But the ordinary price of barley has never been a monopoly price; and the rent and profit of barley land have never been above their natural proportion to those of other equally fertile and equally well cultivated land.
But in 1695, the common price of silver bullion was six shillings and fivepence an ounce, which is fifteen pence above the mint price.
The price of raw hides is a good deal lower at present than it was a few years ago; owing probably to the taking off the duty upon seal skins, and to the allowing, for a limited time, the importation of raw hides from Ireland, and from the plantations, duty free, which was done in 1769.
One man offered him a cent, when the price was two cents.
They work up the materials of manufacture which the land produces, and exchange their finished work, or, what is the same thing, the price of it, for more materials and provisions.
But though the low money price, either of goods in general, or of corn in particular, be no proof of the poverty or barbarism of the times, the low money price, of some particular sorts of goods, such as cattle, poultry game of all kinds, &c. in proportion to that of corn, is a most decisive one.
The druggist, judging Alla ad Deen by his habit to be very poor, and that he had not money enough to pay for it, told him he had it, but that it was very dear; upon which Alla ad Deen penetrated his thoughts, pulled out his purse, and shewing him some gold, asked for half a dram of the powder; which the druggist weighed, wrapped up in paper, and gave him, telling him the price was a piece of gold.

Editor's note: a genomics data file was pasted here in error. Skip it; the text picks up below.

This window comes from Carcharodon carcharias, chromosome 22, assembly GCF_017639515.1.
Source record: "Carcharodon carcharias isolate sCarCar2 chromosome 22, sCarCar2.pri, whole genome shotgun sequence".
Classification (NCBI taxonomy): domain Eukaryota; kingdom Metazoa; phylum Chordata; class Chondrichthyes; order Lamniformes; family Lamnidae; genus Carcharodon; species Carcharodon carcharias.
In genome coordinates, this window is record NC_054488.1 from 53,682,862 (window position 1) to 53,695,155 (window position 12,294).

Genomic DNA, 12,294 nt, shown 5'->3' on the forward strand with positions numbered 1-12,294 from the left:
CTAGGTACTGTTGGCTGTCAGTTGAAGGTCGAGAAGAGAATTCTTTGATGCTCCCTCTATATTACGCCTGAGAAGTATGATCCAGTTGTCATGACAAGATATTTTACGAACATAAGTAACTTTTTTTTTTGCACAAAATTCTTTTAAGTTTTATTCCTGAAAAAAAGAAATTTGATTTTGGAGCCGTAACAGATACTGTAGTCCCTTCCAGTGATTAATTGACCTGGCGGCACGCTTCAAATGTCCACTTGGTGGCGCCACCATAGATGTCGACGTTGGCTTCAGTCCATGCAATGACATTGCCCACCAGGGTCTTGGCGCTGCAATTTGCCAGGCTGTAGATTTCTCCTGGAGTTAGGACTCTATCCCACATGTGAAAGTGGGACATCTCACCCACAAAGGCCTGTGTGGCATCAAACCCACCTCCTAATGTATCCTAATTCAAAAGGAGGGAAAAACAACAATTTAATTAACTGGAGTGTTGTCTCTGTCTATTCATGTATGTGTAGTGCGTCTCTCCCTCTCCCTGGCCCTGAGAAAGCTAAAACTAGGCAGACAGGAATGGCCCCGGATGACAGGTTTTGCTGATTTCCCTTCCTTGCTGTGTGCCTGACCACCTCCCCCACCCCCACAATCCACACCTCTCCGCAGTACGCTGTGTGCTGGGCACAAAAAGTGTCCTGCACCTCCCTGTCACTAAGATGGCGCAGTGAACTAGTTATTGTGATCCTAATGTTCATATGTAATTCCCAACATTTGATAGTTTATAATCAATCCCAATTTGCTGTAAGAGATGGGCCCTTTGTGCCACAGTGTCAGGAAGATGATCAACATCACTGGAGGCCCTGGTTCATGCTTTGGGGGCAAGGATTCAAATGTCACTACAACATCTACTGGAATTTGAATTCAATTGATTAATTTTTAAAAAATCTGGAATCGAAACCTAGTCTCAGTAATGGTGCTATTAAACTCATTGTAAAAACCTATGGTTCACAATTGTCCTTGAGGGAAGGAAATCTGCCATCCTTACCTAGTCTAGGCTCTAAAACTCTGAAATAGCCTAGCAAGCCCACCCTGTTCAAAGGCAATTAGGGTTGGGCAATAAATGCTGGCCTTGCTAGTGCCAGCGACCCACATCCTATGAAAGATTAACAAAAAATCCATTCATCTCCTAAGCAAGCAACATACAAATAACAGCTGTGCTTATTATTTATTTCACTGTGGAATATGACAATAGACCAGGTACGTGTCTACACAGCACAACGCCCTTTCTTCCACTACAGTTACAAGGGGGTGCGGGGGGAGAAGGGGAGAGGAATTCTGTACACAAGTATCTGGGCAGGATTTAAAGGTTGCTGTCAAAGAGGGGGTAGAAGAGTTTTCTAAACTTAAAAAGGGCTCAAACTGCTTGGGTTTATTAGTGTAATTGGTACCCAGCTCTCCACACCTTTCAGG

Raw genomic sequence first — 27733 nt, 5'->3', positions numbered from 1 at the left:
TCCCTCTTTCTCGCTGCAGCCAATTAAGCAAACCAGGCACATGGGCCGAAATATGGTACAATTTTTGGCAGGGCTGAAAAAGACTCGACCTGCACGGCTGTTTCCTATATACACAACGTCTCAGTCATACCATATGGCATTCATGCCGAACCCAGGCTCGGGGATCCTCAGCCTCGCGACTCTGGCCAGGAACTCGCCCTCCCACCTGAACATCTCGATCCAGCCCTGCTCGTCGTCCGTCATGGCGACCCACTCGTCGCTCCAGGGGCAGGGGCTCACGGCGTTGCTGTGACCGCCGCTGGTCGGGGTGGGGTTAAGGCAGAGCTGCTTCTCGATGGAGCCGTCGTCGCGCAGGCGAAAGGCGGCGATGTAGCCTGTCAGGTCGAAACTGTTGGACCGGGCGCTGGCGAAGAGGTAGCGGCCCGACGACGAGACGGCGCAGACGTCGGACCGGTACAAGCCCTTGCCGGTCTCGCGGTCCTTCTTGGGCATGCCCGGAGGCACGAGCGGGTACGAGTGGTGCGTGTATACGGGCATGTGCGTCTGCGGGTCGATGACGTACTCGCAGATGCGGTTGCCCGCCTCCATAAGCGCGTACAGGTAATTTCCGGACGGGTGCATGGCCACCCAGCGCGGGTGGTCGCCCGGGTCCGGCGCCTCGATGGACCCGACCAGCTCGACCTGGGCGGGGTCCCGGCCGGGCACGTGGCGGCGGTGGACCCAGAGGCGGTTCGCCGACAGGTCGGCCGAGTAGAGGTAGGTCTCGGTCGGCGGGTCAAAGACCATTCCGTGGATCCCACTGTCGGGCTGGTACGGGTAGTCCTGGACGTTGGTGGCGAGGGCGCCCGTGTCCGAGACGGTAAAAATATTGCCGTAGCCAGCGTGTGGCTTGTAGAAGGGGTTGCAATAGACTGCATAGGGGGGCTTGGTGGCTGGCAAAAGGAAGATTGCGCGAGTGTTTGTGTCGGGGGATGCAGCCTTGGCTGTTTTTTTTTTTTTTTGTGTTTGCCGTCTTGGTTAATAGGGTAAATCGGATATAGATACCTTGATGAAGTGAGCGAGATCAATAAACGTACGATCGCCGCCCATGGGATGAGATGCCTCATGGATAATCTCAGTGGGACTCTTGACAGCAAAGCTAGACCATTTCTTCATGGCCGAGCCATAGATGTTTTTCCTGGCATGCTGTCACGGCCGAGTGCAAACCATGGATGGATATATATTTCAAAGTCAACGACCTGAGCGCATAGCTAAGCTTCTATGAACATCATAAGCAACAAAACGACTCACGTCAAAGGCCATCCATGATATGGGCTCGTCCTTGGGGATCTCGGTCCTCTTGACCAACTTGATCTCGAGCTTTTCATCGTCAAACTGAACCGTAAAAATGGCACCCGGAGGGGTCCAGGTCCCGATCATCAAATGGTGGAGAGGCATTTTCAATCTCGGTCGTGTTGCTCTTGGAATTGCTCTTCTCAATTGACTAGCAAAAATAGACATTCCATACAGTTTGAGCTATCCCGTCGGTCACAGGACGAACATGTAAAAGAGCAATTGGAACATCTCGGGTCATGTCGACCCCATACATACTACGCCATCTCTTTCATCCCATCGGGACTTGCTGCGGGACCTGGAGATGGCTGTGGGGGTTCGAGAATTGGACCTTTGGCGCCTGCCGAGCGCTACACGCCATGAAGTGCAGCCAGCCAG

The bank price, or the credit which the bank gives for the deposits of such silver (when made in foreign coin, of which the fineness is well known and ascertained, such as Mexico dollars), is twenty-two guilders the mark; the mint price is about twenty-three guilders, and the market price is from twenty-three guilders six, to twenty-three guilders sixteen stivers, or from two to three per cent.
Both the price and the maintenance of the cattle which are bought in and fattened, not for labour, but for sale, are a circulating capital.
In the mean time, the temporary and occasional price of corn may frequently be double one year of what it had been the year before, or fluctuate, for example, from five-and-twenty to fifty shillings the quarter.
The price which is paid to them by the stone-cutter, is altogether the wages of their labour; neither rent nor profit makes any part of it.
The price of an object is an algebraic symbol, it is a conventional term, invented to facilitate our operations, which remains arid and unmeaning if we stop with it and forget to translate it again at the end into its concrete equivalent.
But the price paid for this sort of intellectual pacification, is the sacrifice of the entire moral courage of the human mind.
Rising inflation from higher food and energy prices are a risk to balanced economic growth.
The Jewess, fancying that the low price she had offered was the reason I made no reply, said, "I will give you fifty, neighbour, if that will do."
The price which the town really pays for the provisions and materials annually imported into it, is the quantity of manufactures and other goods annually exported from it.